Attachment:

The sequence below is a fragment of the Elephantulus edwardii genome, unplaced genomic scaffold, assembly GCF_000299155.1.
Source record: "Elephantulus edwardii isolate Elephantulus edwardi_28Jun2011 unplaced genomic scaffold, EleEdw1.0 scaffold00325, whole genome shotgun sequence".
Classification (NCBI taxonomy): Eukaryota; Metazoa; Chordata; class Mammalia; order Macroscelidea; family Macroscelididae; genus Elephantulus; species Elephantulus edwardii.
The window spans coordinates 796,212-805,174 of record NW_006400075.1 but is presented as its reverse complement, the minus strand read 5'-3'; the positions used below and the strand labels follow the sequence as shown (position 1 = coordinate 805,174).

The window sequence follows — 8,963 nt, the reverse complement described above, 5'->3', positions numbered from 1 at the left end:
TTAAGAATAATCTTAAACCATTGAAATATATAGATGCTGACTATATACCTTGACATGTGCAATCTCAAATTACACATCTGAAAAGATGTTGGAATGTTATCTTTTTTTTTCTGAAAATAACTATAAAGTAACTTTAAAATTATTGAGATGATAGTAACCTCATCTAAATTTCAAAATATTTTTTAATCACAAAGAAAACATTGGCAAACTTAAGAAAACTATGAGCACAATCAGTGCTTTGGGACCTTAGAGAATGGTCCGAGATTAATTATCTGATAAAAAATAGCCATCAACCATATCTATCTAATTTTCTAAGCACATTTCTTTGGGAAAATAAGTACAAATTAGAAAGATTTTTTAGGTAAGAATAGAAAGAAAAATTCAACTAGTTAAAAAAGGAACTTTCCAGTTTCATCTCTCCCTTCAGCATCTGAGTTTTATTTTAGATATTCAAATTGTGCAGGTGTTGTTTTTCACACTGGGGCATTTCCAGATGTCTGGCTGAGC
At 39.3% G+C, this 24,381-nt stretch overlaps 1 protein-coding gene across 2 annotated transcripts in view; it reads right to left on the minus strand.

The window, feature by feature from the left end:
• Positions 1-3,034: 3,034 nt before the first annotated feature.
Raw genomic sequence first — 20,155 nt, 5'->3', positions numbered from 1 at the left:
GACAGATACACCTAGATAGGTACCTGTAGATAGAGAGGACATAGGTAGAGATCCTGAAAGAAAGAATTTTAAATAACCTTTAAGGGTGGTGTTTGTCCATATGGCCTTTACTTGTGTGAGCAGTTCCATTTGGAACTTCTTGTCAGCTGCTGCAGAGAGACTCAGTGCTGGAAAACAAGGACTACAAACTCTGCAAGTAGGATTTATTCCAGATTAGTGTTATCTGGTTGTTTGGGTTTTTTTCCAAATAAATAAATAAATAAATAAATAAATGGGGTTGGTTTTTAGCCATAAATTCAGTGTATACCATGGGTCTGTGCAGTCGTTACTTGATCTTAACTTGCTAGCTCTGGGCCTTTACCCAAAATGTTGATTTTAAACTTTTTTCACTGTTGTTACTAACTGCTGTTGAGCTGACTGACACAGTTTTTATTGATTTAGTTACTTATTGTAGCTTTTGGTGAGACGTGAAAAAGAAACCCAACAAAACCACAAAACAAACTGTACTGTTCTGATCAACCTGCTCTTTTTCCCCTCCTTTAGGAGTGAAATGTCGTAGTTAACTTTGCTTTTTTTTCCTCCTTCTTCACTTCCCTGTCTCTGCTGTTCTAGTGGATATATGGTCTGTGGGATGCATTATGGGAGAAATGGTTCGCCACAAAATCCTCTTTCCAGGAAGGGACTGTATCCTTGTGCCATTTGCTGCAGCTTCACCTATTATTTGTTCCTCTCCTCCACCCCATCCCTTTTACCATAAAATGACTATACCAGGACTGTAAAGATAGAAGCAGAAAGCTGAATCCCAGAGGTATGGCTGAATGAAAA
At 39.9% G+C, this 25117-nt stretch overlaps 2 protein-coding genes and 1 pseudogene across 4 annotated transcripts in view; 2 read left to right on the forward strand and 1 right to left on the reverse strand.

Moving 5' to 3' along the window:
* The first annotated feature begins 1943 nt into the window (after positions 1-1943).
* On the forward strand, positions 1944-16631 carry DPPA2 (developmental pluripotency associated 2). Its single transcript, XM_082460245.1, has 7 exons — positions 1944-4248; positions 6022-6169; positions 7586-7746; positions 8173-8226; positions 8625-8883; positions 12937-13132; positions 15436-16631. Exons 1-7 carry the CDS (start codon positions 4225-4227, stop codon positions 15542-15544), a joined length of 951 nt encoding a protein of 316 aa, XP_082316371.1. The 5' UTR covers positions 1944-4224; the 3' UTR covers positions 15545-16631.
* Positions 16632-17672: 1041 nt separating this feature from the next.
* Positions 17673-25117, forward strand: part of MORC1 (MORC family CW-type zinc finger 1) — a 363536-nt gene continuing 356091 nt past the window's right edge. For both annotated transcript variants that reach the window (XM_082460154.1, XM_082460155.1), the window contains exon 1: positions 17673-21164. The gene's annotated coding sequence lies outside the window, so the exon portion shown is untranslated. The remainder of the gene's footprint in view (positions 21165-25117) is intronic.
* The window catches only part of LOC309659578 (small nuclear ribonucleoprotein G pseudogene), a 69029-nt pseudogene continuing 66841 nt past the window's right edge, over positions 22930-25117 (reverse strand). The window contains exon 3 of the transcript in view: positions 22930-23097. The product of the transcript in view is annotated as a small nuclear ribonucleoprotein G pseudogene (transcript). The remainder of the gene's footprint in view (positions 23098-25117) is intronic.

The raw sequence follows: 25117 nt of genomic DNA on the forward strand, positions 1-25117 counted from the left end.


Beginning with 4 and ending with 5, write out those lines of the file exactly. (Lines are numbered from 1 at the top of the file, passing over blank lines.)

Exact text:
The window spans coordinates 796,212-805,174 of record NW_006400075.1 but is presented as its reverse complement, the minus strand read 5'-3'; the positions used below and the strand labels follow the sequence as shown (position 1 = coordinate 805,174).

The window sequence follows — 8,963 nt, the reverse complement described above, 5'->3', positions numbered from 1 at the left end: